In an effort to advise parties to a litigation, the Delaware Court of Chancery released last month its Guidelines for Preservation of Electronically Stored Information. The publication of the Guidelines is timely in light of a decision released late last month in Victor Stanley, Inc. v. Creative Pipe, Inc., Civil No. MJG-06-2662 (D. Md. Jan. 24, 2011), where defendants were ordered to pay over $1 million in sanctions for the willful loss and destruction of electronically stored information (ESI).
As a preliminary matter, the Guidelines advise litigants to take all reasonable steps to preserve ESI that is potentially relevant to a litigation and within their possession, custody or control. This requires the parties and counsel to “develop and oversee a preservation process.” Key to the preservation process is identifying potentially relevant sources of ESI, i.e. custodians and devices, and enacting a litigation hold. Although there is no single definition among the State and Federal Courts for a litigation hold, the Guidelines advise that, at the least, it entails developing well-written instructions for the preservation of ESI that are then distributed to all custodians of potentially relevant ESI.
Just as important is the timing of the litigation hold. Various courts have found that the duty to preserve potentially relevant documents occurs once litigation is “reasonably anticipated,” not once litigation has commenced. As a result, the Guidelines recommend that, to the extent a litigation hold has not been disseminated before litigation has commenced, counsel should instruct their clients to do so quickly and “to take reasonable steps to act in good faith and with a sense of urgency to avoid the loss, corruption or deletion of potentially relevant ESI.” While the Guidelines note that this may not be sufficient to avoid the imposition of sanctions if potentially relevant ESI is lost or destroyed, the Chancery Court “will consider the good-faith preservation efforts of a party and its counsel.”
Counsel is well-advised to reference the Guidelines in light of the significant increase in the number of motions and awards for e-discovery sanctions. See Dan H. Willoughby, Jr. et al., Sanctions for E-Discovery Violations: By the Numbers, 60 Duke L.J. 789 (2010). In fact, in the past six years, there have been over five cases where sanctions exceeded $5 million, with one leading the pack at $8.8 million. See id. at 814-15.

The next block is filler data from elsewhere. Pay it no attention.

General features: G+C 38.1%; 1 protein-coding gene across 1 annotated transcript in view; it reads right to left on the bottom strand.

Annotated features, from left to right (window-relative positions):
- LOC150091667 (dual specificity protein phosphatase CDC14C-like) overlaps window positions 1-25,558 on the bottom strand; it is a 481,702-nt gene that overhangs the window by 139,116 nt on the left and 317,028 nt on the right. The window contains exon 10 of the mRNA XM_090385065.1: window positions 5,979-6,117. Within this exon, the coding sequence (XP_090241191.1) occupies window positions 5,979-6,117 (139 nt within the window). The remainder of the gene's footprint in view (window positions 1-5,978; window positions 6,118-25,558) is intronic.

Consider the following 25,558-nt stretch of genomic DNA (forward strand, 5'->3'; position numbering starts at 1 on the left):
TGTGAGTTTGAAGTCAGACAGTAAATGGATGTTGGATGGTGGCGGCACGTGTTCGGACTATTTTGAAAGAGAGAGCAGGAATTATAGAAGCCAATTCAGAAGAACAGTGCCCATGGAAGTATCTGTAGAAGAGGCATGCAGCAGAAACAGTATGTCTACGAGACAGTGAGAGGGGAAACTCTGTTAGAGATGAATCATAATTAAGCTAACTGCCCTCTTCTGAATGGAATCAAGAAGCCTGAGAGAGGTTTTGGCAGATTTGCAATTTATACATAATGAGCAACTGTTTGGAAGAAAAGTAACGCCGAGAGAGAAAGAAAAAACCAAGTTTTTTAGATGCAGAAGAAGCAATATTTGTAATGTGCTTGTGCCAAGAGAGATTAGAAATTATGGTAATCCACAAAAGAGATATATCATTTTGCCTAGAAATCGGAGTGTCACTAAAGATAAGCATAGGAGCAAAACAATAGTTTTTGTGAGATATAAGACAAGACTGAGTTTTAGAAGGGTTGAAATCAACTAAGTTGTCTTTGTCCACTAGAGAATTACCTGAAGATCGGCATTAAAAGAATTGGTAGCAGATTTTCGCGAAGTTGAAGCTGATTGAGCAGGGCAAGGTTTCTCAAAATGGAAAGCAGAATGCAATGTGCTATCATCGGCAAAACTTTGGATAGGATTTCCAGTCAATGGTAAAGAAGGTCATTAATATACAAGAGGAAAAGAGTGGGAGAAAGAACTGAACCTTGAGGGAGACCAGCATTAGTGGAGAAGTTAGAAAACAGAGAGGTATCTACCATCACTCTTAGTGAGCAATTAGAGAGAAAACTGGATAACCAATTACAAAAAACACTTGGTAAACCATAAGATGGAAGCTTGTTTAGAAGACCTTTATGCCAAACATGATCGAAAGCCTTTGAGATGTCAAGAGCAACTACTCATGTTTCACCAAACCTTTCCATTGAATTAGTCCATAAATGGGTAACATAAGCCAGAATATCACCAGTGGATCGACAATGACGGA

As noted above, defendants in Victor Stanley were recently ordered to pay over $1 million in sanctions for the willful loss and destruction of ESI. See also Sanctionable Conduct Involving E-Discovery, Bracewell & Giuliani Legal Advisory, dated Sept. 28, 2010. Magistrate Judge Paul W. Grimm found defendants’ acts of spoliation to be so “extraordinary” as to treat them as contempt, pursuant to Federal Rules of Civil Procedure 37(b)(2)(A)(vii). As such, failure to pay the ordered amount within 30 days will subject the owner of the defendant corporation to up to two years of jail time. Not surprisingly, one of the many actions cited by the court that defendants failed to take: enforcing a litigation hold.
In other e-discovery developments, Judge Shira A. Scheindlin of the Southern District of New York, and author of the instructive Zubalake series of opinions, ruled this week that metadata is “an integral or intrinsic part of an electronic record,” and, consequently, part of the public record that must be produced by the Government in response to Freedom of Information Act (FOIA) requests. Nat’l Day Laborer Org. Network v. U.S. Immigration and Customs Enforcement Agency, 10 Civ. 3488 (S.D.N.Y. Feb. 7, 2011). Although the issue had been addressed by several state courts, this was a matter of first impression for a Federal Court.
Noting that different types of metadata are inherent to different types of electronic records, Judge Scheindlin determined that “metadata maintained by the agency as a part of an electronic record is presumptively producible under FOIA, unless the agency demonstrates that such metadata is not ‘readily producible.’” (Emphasis in original). She further determined that the onus is on the requesting part to specifically request the metadata. However, Judge Scheindlin found that it was “no longer acceptable” for a party to produce “a significant collection of static images of ESI without accompanying load files.” Citing to Federal Rule of Civil Procedure 34 as a source that should inform FOIA productions, Judge Scheindlin’s ruling will likely carry equal weight in the context of civil discovery.